We found that Elmod1 expression localized to both cochlear and vestibular hair cells of the inner ear (Fig. 6), consistent with hair cell dysfunction being the underlying cause for the deafness and balance dysfunction of Elmod1 mutant mice. In support of our Elmod1 localization results, a recent study of cell type-specific transcriptomes from inner ear tissues of newborn mice identified Elmod1 as one of a large cluster of genes that is differentially expressed in auditory and vestibular sensory epithelia [25]. Elmod1 is expressed in vestibular hair cells of the crista ampullaris (Fig. 6B), which sense rotational movements of the head, thus their dysfunction could explain the hyperactive circling behavior of the Elmod1 mutant mice. Elmod1 is also expressed in Purkinje cells of the cerebellum (Fig. S2A). Cerebellar dysfunction in mice impairs balance and coordination and can result in ataxic behaviors that are similar to those caused by vestibular defects of the inner ear. It is possible that cerebellar function is compromised in Elmod1 mutant mice but that the behavioral evidence for it is masked by the overlapping phenotype of inner ear dysfunction; however, we found no overt cellular abnormalities or degeneration of Purkinje cells in mutant mice. Likewise, we found no evidence of retinal ganglion cell degeneration or eye dysfunction in Elmod1 mutant mice, although Elmod1 is expressed in retinal ganglion cells (Fig. S2C). More refined structural and functional analyses of these non-otic Elmod1-expressing cells might reveal subtle abnormalities in mutant mice.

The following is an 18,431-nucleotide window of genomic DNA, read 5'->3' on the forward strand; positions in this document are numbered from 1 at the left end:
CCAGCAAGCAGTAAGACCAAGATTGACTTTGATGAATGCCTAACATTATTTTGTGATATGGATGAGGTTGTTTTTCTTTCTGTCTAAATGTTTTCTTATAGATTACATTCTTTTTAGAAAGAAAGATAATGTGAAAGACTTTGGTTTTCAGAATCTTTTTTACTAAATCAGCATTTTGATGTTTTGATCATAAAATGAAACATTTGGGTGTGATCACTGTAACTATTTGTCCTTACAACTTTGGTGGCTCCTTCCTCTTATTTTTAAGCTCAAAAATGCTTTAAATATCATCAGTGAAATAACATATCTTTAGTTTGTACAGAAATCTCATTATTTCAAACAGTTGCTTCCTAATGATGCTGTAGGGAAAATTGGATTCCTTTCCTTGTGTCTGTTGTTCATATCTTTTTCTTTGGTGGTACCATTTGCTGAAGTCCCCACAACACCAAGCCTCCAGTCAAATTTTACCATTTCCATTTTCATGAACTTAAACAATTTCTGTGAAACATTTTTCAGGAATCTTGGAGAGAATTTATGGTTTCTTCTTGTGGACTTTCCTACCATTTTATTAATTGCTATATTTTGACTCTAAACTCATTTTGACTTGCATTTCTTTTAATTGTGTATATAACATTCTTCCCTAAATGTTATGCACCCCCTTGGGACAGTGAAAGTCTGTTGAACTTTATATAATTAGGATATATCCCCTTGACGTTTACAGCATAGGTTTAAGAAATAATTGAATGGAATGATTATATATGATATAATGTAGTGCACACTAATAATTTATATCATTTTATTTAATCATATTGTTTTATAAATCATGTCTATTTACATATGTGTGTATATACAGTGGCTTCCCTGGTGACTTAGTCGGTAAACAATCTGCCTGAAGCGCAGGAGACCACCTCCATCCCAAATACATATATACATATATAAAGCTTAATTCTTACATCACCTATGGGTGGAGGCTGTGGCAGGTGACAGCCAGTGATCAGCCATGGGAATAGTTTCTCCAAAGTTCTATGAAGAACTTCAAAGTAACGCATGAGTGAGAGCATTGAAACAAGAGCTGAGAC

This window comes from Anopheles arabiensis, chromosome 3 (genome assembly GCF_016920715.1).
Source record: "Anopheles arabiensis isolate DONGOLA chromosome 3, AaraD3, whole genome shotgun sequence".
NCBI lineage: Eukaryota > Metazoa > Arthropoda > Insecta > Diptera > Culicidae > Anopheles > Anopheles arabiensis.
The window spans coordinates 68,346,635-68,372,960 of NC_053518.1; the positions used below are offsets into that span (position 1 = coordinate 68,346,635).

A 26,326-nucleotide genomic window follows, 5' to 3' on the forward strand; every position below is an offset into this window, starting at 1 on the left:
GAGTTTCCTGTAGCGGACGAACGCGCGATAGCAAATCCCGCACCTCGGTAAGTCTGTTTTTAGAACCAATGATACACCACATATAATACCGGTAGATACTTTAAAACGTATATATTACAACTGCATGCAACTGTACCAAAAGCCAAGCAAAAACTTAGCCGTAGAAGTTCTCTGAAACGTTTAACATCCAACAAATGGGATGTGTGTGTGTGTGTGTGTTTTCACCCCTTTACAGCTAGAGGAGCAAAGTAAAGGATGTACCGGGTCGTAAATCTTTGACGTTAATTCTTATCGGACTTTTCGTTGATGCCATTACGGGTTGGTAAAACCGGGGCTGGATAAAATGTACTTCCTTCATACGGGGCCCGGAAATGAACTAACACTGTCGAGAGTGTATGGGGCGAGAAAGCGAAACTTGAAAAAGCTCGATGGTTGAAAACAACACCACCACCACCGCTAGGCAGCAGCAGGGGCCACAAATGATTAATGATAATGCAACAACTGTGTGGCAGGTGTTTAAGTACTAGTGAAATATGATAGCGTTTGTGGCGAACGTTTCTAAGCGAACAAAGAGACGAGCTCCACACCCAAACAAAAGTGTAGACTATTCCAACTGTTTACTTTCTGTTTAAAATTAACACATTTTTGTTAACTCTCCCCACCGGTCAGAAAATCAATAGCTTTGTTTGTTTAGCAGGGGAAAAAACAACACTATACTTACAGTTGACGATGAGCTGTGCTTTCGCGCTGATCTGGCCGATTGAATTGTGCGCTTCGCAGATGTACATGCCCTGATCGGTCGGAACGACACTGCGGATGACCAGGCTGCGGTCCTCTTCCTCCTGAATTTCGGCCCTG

Elmod1 encodes a member of the ELMO family of effector molecules for small GTPases, many of which are known to regulate actin cytoskeleton organization [21]. The hair bundle phenotype of Elmod1 mutant mice suggests a similar role for ELMOD1 in regulating the actin dynamics that determine stereocilia length in mammalian inner hair cells. The concept that hair cell stereocilia exhibit a rapid treadmilling of their actin filament cores [26] and that the balance between actin polymerization and disassembly maintains the steady-state length of stereocilia [27], [28] has recently been put in doubt. New evidence indicates that stereocilia are remarkably stable with rapid turnover occurring only at the tips and not by a treadmilling process [29]. Thus, stereocilia lengths are determined during hair bundle maturation and once formed do not require a continuous steady-state maintenance. The analyses of mouse deafness mutations have identified several proteins involved in the regulation of hair cell stereocilia length, including espin [30], [31], myosin XVa [32], whirlin [33], [34], [35], and EPS8 [36], [37], whose absence results in shortened stereocilia, and myosin VIIa [38], myosin VI [39], [40] and PTPRQ [41], [42] whose absence results in elongated stereocilia. Mice lacking gelsolin also show elongated stereocilia, but only in outer hair cells at the cochlear apex [43]. The striking stereocilia elongations and fusions we observed in Elmod1 mutant mice (Fig. 2) are more extensive than those reported in other mutant mice [36][41], and in contrast to these other mutants, are limited to cochlear inner hair cells.